Ninjas are awesome, and this game certainly contains them. However, this alone isn’t enough to make the game worth buying. The game, known as Tenchu 4 in Japan, is the next instalment in the stealth/action series that dates back to the original PlayStation.
You control both Rikimaru and Ayame who attempt to restore peace blah blah, all set in 13th century Japan. The story is well presented through cutscenes which feature surprisingly well done voice acting. Well, except for the occasional cockney enemy guard, and the fact that they all spout the same three phrases when looking for you. Overall production values are quite high, which is unusual for a Wii game. Character models look good and animate well, though there is a distinct lack in variety of enemy models (the bad guys must be investing in a clone army), and the lead protagonists and enemies are fantastically designed. Music is also great, and really does a good job setting the mood. Unfortunately, as soon as you are placed in control of the ninja, cracks start to show.
The game itself is stealth-focused. As the subtitle suggests, you will be doing a lot of hiding in (and killing from) shadows. A pretty nifty moon icon indicates how concealed you are (via how obscured the moon is with clouds), as well as enemy locations (represented by stars around the moon). Each mission is broken up into stages where you must find your way past a series of guards (using violent means or otherwise), leading up to the final stage where you take out the mission’s target. You can use various items to assist, such as a bamboo water blowy thing (to extinguish flames or breathe underwater) or shuriken (pretty useless outside specific circumstances).
You control your ninja in a similar fashion to Leon Kennedy in Resident Evil 4 – you move forward and turn around with the analogue stick, hold the Wiimote trigger to sprint, and tap C to jump. The A button is context sensitive and can be used to hide your ninja, pick up items and instigate stealth kills. Ultimately, these controls make you feel decidedly un-ninjaly. Your standard walking pace is extremely slow (running alerts guards), and trying to change direction and monitor your surrounds is extremely difficult and fiddly. Jumping is another nightmare. Since you can’t build up any forward momentum unless you’re running, trying to quietly jump over obstacles is nigh on impossible. A quick flick of the Wiimote lets you dash out of sight, or from places of concealment, however actually trying to reliably control the direction of the dash is frustratingly difficult at times. More often than not, if you take the time to aim it properly you’ll end up where you want, but there are times where, even when being careful, it will end up leaving you exposed. Stealth kills are instigated by catching an enemy unawares and pressing A. You then must enter a Wiimote/nunchuk gesture correctly to execute an instant kill. As is typical for these types of things on the Wii, just waggling in any direction typically works better than trying to mimic the onscreen prompt. However, there will still be times where the game simply won’t recognise your gesture (even if you replicate the motion perfectly), and you will be spotted.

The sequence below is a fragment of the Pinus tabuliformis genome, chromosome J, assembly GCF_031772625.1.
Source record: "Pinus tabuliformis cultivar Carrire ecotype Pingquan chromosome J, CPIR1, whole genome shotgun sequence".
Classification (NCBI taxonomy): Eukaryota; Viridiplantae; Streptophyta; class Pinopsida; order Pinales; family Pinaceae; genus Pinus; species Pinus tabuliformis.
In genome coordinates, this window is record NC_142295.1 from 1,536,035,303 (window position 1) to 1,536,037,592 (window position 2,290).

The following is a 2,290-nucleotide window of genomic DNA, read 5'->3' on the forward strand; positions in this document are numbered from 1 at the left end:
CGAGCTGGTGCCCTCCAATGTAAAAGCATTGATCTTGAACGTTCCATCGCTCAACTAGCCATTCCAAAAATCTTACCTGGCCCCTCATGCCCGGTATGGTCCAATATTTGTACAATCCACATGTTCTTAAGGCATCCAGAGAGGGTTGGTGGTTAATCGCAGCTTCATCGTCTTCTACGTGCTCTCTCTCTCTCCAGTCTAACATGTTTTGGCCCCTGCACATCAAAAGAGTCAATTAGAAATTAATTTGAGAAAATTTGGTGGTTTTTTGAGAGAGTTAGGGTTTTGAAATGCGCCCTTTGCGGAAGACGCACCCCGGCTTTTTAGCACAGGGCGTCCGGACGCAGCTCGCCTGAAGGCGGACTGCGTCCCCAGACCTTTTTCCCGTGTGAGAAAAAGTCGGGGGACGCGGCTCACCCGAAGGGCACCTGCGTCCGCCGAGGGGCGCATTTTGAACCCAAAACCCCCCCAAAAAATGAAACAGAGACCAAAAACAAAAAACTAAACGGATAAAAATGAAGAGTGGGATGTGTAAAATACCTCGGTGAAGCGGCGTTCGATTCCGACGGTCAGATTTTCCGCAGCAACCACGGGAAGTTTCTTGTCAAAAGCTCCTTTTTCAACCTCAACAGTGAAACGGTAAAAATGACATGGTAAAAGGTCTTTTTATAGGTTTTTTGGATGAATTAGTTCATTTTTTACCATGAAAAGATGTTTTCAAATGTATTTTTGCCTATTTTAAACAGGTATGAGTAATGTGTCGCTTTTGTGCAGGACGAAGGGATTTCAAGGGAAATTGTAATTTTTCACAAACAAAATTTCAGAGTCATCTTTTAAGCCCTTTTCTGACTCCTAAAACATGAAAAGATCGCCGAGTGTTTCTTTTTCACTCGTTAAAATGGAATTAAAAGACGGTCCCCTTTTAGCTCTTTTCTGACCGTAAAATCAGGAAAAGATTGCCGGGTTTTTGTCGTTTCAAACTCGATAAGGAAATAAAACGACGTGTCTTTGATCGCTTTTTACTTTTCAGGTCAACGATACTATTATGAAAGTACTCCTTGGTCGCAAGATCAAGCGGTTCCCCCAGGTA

Typically, getting spotted isn’t a big deal. You’ll vanish in a puff of ninja smoke and respawn at the start of the area, with all the guards you killed still dead. Now, I’m all for forgiving gameplay (especially in stealth games), but this kinda defeats the purpose and removes any tension – the only thing adversely affected will be the end of level ranking. Personally, I didn’t find it that much of a big deal, but fans of stealth games will probably hate it. However, the option to reset the level is there for any purists. If you get spotted and are in possession of a sword, you enter the horrible sword fighting minigame. This switches to a first-person view, and you must angle the Wiimote correctly to block incoming attacks. Once you’ve blocked enough, the enemy is stunned and you can then go on the attack by flailing madly. These sword fights are ridiculously hard and fiddly to control. You will find them easier with practice, and there are forced boss fights with the swords that will make you learn how to do it, but the whole thing feels like it would have benefitted from being slowed down and finetuned.
Despite all the flaws that come with the controls of this game, I still don’t hate it. Character design is super cool, stealth-kills look awesome, and the presentation is great. There are times where everything comes together and works. Stealth dashing from bush to bush before grabbing a guard and running him through with his own sword, jumping into a pond, swimming across to the other side, pulling a guard in to the water and drowning him, sneaking into a house and jumping up to the rafters, sneaking across to position yourself above your target then leaning down to pick him up and snap his neck. When it works, it’s great, but then the controls consistently let you down. There are 10 stages, each lasting around an hour, as well as bonus stages to unlock, a harder difficulty and Mission Mode (little 10 minute missions), so there’s plenty of game time. Worth a look if you’re a Tenchu fan, otherwise maybe give it a rent. The game did make me track down Tenchu: Wrath of Heaven for PS2 on eBay, so I guess that’s a compliment, in a way.
Great lead character design and environments, especially for the Wii.
Great music and voice acting, though the sound effects are below par.
There are fun times, but these are outweighed by frustration and poor controls.
Fun when it works, and plenty of potential, but controls let it down.